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Meet Lexie: from Events Management to Full-stack Development

Lexie decided to join Le Wagon last January because she felt like the world was becoming more technology driven, so thought it important to be part of this change. Working in entertainment and with all events being cancelled across the globe due to the pandemic, she believed it was necessary to update her skills and move into a different industry.
My name is Alexandra (or Lexie to those who know me), I am half Italian and half English and attended Batch #562 of Le Wagon in Dubai.

What were you doing before joining Le Wagon?

Before joining the bootcamp I was a Sales & Marketing Manager for an Entertainment company in Dubai and prior to that I worked in Sports & Events Management in London.
My career has always been in sales, where I would be marketing different products ranging from luxury high-end fashion, to entertainment solutions. In London I was working in Sports and events Management. We covered over 300 events a year so had to learn them very quickly! It was a constant learning curve to ensure we could deliver and satisfy our clients.
It was an exciting role, I had the opportunity to work with Wimbledon, the Royal Ascot, Henley Regatta and the Rugby World Cup to name a few of my favourite events. We were also partners of the Brit Awards.

Why did you decide to join the bootcamp?

I decided to join Le Wagon because I felt that the world is really moving towards being more technology driven. This became more evident as we all had to work from home due to COVID and put in place new technologies to make this successful.
Technology is disrupting so many different industries so I felt it would be important to be at the forefront of this.
As the sporting and events sectors across the world closed their doors due to the pandemic, I feel that now is a critical time for us to update skills and use this knowledge to move to a different industry or change careers.

How did you feel before starting the course?

Before starting the bootcamp, I was nervous because it’s tech-based. Previously my roles had celebrated my ability to network and be what you can call a “people-person” and relationship manager.
It was challenging to learn how to code but as a linguist, I wanted to take up the challenge of learning another language so to speak. My University degree was in Modern Foreign Languages, where I specialised in advanced Spanish, French and Italian. I hoped learning Ruby and Rails and JavaScript would therefore be something that with a lot of practice I could master too :)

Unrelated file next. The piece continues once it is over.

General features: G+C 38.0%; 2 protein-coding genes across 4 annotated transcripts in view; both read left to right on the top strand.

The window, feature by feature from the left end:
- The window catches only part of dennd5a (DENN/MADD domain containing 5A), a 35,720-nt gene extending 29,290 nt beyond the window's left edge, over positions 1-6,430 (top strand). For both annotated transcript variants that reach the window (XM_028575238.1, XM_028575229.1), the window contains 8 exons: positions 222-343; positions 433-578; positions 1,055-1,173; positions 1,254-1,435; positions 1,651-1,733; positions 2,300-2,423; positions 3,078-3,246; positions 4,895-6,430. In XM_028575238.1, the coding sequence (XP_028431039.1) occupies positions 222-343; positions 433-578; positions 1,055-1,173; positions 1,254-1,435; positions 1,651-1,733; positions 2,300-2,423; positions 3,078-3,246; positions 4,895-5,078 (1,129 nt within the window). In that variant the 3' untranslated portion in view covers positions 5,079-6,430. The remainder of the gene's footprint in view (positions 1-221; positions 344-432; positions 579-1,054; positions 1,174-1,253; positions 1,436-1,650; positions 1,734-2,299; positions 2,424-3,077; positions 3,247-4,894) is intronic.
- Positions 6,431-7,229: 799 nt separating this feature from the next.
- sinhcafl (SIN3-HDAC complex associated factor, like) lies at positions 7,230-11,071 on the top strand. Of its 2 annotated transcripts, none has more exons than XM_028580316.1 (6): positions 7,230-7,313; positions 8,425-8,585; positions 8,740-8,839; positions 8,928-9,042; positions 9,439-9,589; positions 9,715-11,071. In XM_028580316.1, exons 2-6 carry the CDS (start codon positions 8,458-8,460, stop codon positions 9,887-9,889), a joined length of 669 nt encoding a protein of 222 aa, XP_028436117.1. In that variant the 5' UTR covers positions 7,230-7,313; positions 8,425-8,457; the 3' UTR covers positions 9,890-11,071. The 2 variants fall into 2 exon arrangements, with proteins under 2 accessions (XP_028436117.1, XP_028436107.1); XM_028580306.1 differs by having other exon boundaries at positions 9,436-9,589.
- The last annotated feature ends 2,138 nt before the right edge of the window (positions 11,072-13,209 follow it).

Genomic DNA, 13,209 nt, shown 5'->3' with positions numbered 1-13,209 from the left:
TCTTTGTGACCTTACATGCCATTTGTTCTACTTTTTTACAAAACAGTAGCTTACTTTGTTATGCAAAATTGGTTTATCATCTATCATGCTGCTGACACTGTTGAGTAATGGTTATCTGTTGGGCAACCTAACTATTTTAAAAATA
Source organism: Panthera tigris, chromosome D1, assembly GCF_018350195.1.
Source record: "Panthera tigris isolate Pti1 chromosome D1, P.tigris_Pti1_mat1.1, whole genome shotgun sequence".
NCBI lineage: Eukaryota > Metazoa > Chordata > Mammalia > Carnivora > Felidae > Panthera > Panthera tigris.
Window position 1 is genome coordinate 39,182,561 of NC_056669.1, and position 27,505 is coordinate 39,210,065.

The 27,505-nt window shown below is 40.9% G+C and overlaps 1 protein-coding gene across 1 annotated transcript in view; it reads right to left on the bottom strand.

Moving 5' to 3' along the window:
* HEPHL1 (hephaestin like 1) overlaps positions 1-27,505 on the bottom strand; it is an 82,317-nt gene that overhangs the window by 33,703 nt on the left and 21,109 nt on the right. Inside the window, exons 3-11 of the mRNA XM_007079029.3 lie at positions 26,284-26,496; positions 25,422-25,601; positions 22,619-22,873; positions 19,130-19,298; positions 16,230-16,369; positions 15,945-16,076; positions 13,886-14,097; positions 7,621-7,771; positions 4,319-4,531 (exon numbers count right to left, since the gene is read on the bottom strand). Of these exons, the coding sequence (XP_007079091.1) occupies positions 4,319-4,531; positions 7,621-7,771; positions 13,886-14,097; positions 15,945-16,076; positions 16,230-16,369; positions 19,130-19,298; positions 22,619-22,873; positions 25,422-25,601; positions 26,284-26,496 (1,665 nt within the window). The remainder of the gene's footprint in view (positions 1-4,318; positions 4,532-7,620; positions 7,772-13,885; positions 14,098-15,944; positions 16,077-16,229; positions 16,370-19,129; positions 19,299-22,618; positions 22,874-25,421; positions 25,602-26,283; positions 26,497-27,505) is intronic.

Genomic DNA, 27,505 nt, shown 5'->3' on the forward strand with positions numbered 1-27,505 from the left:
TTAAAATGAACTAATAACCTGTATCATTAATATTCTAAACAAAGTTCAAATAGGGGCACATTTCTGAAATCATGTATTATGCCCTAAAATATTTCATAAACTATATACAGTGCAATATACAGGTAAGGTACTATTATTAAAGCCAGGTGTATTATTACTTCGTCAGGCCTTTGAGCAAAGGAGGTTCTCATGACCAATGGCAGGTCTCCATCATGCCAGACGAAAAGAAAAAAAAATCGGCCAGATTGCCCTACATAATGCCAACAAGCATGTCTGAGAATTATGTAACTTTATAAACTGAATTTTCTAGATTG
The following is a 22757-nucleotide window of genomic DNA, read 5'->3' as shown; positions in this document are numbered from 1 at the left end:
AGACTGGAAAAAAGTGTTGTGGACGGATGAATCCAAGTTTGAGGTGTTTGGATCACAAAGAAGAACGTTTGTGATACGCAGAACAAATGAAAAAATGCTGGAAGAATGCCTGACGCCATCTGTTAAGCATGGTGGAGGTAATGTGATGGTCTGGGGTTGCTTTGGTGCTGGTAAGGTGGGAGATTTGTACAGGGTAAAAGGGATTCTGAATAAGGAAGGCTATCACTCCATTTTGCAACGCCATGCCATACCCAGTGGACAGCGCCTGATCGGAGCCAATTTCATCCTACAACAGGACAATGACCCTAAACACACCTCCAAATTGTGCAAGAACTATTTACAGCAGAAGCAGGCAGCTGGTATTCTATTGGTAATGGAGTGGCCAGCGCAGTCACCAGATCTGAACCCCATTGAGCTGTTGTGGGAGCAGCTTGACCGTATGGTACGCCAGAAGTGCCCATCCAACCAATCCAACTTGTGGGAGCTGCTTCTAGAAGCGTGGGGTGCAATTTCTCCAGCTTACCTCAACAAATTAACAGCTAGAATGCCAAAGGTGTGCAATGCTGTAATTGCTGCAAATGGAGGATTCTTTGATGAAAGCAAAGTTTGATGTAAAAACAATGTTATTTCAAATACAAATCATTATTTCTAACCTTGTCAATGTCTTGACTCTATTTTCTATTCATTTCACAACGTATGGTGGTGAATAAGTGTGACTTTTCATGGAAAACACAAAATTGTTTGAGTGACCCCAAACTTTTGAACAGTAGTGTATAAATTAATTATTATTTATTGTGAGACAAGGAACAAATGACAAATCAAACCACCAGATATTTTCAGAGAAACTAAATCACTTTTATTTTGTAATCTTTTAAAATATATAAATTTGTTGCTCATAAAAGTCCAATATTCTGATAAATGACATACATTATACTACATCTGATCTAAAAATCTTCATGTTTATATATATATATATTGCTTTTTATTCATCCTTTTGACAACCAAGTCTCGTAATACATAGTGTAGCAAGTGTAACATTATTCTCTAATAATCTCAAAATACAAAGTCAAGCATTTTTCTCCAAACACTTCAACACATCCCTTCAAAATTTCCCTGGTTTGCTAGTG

What was your favourite part of it?

My favourite part was having the opportunity to meet people from other countries. One of the students came from Nigeria and had just turned 17, it was his first time on a flight and going abroad! Another student was 18 and just arrived from Germany for her Gap Year. There was also a Swiss girl, a Lebanese girl and a Romanian guy. It was very multicultural! I also found everyone was very friendly so we hosted weekly activities together and the teachers were all very supportive.

What was the most challenging part?

It was a very intense course. They said “3 weeks of the Bootcamp are equal to one year of university”. They give you a lot of information to take in at once. It’s tiring, at times overwhelming but you stick at it because it’s also very exciting at the same time!

What support does the bootcamp provide you?

Everyday we had a morning lecture and a live code session in the afternoon where the teacher went through all the points you learnt during the day. Throughout the whole day, the teacher was here to assist you if you needed any help. I also worked in a buddy system which was really nice as sometimes having an extra pair of eyes on why your code wasn't working was really helpful! Sometimes one of you got something, other times it’s your buddy that got it, together you moved faster rather than do things by yourself.
This was an amazing experience and really cemented to me what teamwork should be all about.

What are you doing now ?

Following the bootcamp, I joined Le Wagon’s online Career week organised by Le Wagon Germany.
I was able to join free workshops on how to build my resume, prepare for technical interviews, and learn how to plan my future career whilst also meeting alumni of Le Wagon community. We also had the opportunity to speak to frontend and backend developers as well as discover all the other tech roles in-between ranging from working in Data Science to being a Product manager. I feel that this really helped me understand the role I would like to pursue and what I need to do to achieve this.

I am also really excited to have been offered a position at BearStudio where I will be working in both Front-End and as a Business Developer. I am currently studying Javascript, React and Node.js in preparation for my 2 months of training in France this September.

BearStudio is a French run company that is composed of UI/UX designers as well as frontend, backend and full-stack developers who have over 10 years of experience in their field. From the conception of an idea to its production, we provide detailed mock-ups (defining a technical scope) and then put these solutions into action or can join an ongoing project and develop new features for you.

Any advice for someone that wishes to learn to code?

Go for it and be enthusiastic about it! You will have the support of the teachers and the students. Do the prep-work before joining, it will give you a great understanding of what’s to come.
You might find you prefer the Back-end or the Front-end more. Having the opportunity to do both sides of the code is a real eye opener and allows you to see whether you want to specialise in one or the other based on what you enjoy most.

Our users have also consulted:
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